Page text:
independent

Monday 20 August 2018

Let's kick the habit of unrealistic resolutions

For your new year’s resolution, rather than going cold turkey on the treats, wouldn’t it be worthwhile to take on something new rather than depriving ourselves?
For your new year’s resolution, rather than going cold turkey on the treats, wouldn’t it be worthwhile to take on something new rather than depriving ourselves?

Deborah Coleman - Straight Talking

It's the new year and here we all are, in the words of Oprah 'living our best life'.

The resolutions have been made, goals have been set and now all we have to do is stick to them.

While we lounge about over Christmas with a tub of Quality Street in one hand and a glass of wine in the other, we look ahead to January with a sense of hope, excited to see the new and improved versions of ourselves that it will be oh so easy to become.

There is a lot of indulgence over the festive season so at the time it seems easy to imagine that we will glide into our new and healthier routines with aplomb.

Whatever we decide to change, be it diet, exercise, reducing stress, achieving a goal which before seemed out of our reach - January is the time to go for it.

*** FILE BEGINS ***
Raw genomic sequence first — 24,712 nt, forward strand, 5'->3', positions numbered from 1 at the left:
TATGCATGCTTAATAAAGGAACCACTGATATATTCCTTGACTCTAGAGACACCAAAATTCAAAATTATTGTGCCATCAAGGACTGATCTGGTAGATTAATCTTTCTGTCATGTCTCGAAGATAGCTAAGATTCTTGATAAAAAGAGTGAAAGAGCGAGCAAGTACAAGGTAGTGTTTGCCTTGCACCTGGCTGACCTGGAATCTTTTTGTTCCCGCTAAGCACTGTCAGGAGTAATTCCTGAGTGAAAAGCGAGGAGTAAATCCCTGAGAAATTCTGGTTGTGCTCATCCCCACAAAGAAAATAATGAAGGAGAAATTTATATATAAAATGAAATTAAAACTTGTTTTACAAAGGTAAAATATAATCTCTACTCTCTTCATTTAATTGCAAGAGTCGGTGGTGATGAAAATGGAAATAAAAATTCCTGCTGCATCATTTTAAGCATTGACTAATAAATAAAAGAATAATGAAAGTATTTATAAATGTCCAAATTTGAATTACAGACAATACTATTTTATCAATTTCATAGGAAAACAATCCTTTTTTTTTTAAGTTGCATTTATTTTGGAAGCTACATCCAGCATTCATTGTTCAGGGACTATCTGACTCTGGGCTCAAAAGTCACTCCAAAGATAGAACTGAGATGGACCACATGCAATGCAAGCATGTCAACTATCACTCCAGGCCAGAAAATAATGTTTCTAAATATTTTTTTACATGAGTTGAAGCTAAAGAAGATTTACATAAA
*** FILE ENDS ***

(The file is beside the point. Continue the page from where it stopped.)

The new year always brings a sense of a new beginning and a fresh start and this, for many of us feels good. Any failed resolutions can be written off in favour of a better and more disciplined approach and we know that 'this time' we won't fail.

Every new year starts with a broad consensus that getting fit and losing a few pounds is the best way to improve oneself and yes, it is a great start.

However, if we look beyond ourselves as individuals and the usual resolutions maybe we could achieve much more in our communities.

The reason so many of us fail is because we are on a solo run but if we work together then we are more likely to inspire one another.

Rather than going cold turkey on the treats, wouldn't it be worthwhile to take on something new rather than always giving up and depriving ourselves?

It's a bit like Lent - those who pledge to do something positive each day for themselves and others gain far more from the experience than simply giving up the odd treat for 40 days.

Similarly in January, if we decided to start the year being kinder to ourselves and making the most of every day rather than simply making it through to the end of another filled full of pressure and deprivation then wouldn't we have achieved more?

We would be far more likely to keep this up rather than a fad diet or a gruelling fitness regime, and be much happier for it, therefore avoiding the all too familiar February failure that tends to follow our unrealistic resolutions.

Enniscorthy Guardian

News